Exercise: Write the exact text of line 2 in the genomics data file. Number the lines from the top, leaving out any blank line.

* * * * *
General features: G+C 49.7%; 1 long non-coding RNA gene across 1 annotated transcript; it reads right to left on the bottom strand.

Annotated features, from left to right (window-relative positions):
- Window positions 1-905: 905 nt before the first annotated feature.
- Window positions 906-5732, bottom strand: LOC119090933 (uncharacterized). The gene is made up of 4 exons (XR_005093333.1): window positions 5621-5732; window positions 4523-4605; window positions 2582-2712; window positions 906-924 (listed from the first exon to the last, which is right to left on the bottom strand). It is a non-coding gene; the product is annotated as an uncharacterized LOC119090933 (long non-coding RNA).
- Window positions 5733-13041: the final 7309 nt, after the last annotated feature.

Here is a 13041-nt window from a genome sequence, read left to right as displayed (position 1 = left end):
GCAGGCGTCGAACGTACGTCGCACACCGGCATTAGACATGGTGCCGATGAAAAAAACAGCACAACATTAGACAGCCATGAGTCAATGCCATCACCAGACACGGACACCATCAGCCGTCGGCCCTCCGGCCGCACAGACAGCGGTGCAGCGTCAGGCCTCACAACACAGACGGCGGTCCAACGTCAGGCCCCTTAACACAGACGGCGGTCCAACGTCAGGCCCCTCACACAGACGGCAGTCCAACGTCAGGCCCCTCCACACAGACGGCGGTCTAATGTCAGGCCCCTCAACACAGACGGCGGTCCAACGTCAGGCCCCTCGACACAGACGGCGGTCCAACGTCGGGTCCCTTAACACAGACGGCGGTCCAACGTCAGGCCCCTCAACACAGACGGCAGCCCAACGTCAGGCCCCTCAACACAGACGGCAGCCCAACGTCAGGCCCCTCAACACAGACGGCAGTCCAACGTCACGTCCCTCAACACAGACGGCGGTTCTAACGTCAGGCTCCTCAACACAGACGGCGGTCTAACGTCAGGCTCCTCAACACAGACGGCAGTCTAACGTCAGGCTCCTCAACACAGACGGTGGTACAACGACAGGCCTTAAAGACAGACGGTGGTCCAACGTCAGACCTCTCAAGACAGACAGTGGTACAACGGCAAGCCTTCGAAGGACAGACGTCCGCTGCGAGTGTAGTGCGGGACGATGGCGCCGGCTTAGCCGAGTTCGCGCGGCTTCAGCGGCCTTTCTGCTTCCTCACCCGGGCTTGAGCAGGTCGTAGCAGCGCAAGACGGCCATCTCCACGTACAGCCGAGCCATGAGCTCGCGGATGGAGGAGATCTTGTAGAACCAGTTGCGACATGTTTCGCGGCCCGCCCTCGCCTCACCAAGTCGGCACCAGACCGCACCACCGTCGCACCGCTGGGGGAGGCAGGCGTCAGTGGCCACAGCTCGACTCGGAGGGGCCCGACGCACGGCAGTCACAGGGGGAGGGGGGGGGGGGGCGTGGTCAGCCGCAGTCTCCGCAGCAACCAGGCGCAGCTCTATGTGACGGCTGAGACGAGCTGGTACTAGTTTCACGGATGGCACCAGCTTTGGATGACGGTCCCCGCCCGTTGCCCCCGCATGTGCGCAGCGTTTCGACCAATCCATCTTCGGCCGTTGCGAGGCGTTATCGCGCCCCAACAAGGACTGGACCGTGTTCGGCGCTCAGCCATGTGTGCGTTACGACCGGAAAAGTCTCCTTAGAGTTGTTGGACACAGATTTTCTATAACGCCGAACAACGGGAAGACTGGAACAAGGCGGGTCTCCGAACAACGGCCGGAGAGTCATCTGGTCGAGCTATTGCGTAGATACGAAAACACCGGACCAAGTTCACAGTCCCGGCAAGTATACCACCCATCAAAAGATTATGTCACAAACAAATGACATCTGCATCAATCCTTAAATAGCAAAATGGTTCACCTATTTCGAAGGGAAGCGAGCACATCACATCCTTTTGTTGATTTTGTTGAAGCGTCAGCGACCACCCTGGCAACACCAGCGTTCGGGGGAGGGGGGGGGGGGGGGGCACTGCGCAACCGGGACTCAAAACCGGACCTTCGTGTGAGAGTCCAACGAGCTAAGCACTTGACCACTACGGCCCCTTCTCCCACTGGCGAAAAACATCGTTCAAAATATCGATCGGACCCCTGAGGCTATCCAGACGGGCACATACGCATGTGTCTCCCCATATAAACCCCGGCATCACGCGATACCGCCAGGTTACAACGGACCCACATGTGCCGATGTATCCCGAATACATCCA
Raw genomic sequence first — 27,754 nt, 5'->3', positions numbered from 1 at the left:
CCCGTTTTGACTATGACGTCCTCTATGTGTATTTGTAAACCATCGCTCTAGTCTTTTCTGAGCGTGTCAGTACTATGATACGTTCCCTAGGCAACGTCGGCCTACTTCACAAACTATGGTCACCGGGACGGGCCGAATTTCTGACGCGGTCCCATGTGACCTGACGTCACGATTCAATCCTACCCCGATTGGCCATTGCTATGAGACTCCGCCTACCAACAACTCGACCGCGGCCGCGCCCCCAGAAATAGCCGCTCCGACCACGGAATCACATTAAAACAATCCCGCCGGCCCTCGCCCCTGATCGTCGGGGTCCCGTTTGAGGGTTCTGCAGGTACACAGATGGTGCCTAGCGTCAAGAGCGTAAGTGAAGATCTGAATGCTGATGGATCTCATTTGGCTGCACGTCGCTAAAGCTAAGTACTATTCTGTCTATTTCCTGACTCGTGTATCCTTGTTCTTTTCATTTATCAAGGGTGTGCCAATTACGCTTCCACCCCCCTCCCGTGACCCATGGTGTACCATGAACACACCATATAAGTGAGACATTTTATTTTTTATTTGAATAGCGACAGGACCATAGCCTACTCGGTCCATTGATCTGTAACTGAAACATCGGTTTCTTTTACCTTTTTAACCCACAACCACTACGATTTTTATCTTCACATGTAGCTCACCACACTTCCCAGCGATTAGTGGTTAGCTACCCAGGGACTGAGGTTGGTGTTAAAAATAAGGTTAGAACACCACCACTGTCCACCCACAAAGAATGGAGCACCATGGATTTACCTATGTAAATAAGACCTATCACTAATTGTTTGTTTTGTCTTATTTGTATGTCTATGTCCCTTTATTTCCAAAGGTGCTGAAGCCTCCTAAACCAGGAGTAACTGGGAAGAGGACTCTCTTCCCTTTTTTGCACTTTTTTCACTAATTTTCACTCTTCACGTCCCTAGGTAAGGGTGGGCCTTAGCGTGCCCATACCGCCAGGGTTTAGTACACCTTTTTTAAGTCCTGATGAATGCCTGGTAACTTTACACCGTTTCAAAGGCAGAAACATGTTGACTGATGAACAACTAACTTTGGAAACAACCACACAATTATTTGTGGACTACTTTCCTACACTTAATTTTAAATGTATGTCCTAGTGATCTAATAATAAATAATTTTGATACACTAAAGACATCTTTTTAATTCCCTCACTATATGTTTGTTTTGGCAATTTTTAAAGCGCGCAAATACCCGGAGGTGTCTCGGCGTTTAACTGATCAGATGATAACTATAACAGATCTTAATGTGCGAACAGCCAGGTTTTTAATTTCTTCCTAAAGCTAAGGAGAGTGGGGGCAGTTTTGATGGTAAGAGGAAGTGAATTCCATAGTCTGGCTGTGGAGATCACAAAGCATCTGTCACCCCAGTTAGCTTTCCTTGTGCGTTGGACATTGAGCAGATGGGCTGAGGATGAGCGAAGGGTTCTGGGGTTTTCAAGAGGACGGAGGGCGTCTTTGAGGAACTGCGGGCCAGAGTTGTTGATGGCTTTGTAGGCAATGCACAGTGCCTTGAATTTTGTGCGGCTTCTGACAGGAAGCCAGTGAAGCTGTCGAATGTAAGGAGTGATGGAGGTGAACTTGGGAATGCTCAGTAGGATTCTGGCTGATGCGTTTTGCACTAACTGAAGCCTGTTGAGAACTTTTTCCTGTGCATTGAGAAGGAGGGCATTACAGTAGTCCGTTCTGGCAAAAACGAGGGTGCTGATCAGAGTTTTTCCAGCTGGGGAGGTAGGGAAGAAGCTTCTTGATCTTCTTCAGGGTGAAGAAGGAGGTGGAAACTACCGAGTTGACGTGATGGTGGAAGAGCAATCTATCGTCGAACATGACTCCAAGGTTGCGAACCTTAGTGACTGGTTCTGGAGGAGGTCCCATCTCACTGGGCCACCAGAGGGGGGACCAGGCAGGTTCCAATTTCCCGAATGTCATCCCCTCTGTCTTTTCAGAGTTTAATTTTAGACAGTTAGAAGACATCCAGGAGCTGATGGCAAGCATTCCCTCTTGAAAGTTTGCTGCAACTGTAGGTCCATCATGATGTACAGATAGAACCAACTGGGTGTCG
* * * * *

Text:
Annotated features, from left to right (window-relative positions):